Dr. Pradip N. Khandwalla completed his MBA at Wharton School, University of Pennsylvania, and then his Ph.D. in Industrial Administration and Organisation theory at Carnegie Mellon University, Pittsburgh. He joined the Organizational Behaviour Area at IIMA in 1975. The beginning of Dr. Khandwalla’s term also marked the beginning of the Institute’s journey towards financial reliance. In November 1991, the Government of India announced a freezing of the recurring expenditures at 1991-92 levels—this at a time when annual inflation was around 10%. For the first time in the Institute’s history a fee increase was introduced—the PGP fees which had been fixed at Rs. 500 per annum in 1964 went up for the 1992 intake to Rs. 6,000 per annum, plus Rs. 1,500 as computer fee! The following year the fees further went up to Rs. 13,700 and the computer fee to Rs. 2,500. The mess and living expenses went up from Rs. 2,700 to 5,700 per annum. Executive education fees also went up. A 10% cut in administrative positions was announced and a freeze on fresh staff recruitment applied—the faculty to staff ratio in any case was about 1 to 7. In general, frugality was seen to a good value to stress; for example, paper that been printed on one side was recycled into small spiral-bound notebooks for staff use. Resource mobilization for capital grants—the government had also announced a cut in this—was initiated for the first time after the early years. These steps coincided with trends in the broader environment—a tough economic situation followed by liberalization. That Prime Minister Narasimha Rao and Dr. Manmohan Singh were the convocation speakers in 1993 and 1994 indicates the new role that the Institute was fashioning for itself in the early 1990s. In 1994 the Government came up with an innovative ‘matching grant’ scheme under which savings on recurring grants and other surpluses transferred to an Endowment Fund would be matched. Such measures alleviated the financial crunch to some extent.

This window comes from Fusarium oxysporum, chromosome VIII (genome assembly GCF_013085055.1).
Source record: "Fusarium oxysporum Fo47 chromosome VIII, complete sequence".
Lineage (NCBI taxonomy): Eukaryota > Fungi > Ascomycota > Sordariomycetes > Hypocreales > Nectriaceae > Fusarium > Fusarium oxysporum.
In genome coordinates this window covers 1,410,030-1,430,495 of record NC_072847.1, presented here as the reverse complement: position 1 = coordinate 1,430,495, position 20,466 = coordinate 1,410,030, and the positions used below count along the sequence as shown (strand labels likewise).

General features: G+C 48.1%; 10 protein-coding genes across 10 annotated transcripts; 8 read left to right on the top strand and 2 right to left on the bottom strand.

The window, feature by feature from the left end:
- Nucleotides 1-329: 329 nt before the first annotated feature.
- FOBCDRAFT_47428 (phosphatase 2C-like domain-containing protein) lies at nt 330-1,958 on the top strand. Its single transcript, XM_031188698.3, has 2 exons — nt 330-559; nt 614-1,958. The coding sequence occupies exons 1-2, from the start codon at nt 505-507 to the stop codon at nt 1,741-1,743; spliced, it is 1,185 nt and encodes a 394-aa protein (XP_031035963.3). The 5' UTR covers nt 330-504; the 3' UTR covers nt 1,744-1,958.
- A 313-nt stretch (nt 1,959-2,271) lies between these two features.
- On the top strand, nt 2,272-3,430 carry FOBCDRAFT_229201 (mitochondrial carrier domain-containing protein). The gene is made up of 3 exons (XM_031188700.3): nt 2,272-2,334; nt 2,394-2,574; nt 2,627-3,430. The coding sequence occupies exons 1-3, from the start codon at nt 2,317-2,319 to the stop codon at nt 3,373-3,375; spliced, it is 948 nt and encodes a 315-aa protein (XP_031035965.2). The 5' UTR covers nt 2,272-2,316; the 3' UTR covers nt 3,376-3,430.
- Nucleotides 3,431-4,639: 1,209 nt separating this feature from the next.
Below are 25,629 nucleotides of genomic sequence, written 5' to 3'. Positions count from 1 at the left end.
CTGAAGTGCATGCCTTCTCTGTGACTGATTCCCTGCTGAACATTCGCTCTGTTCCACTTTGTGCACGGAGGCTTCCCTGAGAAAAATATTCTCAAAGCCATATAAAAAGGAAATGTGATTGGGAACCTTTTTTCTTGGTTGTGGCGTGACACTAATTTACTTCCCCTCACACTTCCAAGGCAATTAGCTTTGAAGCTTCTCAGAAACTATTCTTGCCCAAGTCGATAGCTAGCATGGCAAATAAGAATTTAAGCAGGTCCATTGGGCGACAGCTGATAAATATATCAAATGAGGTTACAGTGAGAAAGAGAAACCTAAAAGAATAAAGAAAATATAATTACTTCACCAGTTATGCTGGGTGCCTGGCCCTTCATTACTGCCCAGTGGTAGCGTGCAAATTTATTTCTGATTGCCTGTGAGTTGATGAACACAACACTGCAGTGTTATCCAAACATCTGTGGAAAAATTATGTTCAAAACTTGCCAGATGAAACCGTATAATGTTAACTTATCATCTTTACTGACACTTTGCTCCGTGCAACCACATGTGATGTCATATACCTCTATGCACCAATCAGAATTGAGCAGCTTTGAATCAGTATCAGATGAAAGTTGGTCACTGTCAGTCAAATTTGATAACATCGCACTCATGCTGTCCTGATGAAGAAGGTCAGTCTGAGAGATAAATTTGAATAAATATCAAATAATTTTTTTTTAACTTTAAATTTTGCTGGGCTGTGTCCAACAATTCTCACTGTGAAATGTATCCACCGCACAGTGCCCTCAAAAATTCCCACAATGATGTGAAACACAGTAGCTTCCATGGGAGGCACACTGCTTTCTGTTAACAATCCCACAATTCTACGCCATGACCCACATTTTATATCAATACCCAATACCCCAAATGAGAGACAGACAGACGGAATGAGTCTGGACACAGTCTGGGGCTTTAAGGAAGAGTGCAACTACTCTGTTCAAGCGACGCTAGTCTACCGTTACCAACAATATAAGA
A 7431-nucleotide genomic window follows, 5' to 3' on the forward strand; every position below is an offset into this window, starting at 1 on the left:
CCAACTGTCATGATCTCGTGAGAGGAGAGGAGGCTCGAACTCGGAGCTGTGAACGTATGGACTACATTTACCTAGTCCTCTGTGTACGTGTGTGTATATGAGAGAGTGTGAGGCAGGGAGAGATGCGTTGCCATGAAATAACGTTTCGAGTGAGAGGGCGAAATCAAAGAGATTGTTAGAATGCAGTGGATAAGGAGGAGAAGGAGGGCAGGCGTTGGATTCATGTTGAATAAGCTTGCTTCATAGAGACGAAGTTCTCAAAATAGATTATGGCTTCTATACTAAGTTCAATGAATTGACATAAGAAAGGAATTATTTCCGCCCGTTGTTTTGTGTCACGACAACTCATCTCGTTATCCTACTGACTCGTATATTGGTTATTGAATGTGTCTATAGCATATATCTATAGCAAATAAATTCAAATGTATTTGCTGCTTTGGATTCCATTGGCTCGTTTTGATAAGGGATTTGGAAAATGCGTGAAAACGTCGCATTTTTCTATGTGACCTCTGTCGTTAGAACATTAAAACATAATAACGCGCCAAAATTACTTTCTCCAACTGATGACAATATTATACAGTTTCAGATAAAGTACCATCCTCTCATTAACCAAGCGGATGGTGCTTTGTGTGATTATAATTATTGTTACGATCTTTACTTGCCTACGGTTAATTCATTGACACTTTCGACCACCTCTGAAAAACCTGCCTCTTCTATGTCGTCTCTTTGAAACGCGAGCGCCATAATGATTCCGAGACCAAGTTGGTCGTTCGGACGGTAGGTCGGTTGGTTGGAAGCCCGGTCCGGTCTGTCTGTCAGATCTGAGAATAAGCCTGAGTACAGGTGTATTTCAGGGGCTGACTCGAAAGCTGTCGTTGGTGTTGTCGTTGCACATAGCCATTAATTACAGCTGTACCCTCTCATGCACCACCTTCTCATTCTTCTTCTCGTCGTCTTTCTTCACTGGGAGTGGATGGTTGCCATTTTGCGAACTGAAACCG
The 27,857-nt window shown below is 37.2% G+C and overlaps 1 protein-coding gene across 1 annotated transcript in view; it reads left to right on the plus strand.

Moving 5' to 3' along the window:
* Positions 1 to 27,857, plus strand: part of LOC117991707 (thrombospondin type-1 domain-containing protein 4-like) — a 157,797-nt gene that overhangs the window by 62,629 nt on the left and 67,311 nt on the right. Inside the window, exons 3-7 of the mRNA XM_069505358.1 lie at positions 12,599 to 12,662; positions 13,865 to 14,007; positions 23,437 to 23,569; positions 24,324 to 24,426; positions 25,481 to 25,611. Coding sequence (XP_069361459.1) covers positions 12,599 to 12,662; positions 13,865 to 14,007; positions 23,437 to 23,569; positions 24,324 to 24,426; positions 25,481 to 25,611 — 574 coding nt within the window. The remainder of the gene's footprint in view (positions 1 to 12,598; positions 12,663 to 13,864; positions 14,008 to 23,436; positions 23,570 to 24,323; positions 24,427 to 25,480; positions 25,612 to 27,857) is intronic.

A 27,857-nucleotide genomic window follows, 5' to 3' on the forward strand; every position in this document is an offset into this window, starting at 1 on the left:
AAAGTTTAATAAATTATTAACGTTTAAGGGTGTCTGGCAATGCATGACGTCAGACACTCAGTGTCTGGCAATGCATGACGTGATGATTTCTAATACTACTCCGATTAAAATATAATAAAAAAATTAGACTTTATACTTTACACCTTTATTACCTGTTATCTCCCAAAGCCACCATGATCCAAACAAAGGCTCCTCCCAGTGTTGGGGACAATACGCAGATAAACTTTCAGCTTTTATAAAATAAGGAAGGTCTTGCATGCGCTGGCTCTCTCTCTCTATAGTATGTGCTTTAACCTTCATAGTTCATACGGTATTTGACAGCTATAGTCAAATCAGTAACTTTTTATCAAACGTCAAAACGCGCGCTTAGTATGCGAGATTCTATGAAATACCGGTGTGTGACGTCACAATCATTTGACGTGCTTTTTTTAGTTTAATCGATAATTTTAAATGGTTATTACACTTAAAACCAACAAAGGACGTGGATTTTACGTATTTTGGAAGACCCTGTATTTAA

However, in spite of the shock to its financial systems, the Institute continued to strengthen its academic activities. The well-established faculty-driven procedures for curriculum renewal and new courses and programs continued without interruption. Three new groups to research entrepreneurship, international management and industrial policy were set up.
The Institute also started to pay attention to globalization. A one-year international management programme for executives was proposed, but not implemented. With liberalization, the executive education programmes started to attract more corporate participation—in 1994-95 only about a quarter of the participants were from the public sector. At the same, the focus on ‘priority sectors’ continued, with research and advisory work being undertaken in public systems, education and health, among other areas.
The year 1994 also saw IIMA’s postgraduate programmes getting rated—in a poll of recruiters IIMA was rated the best, and a Singapore-based magazine rated IIMA among the top-three in Asia. The focus on computer infrastructure continued with IIMA getting V-SAT connectivity from the government in 1995.
The various transitions that Dr. Khandwalla’s tenure oversaw—towards a leaner and more financially self-reliant organization, adjusting to a liberalizing and globalizing environment while trying to anchor the educational programmes in what Dr. Khandwalla saw as social relevance—involved some stress on managing the human resources of the Institute. But the transition had been made, and future directors and the faculty members could build on the new direction that the Institute had taken.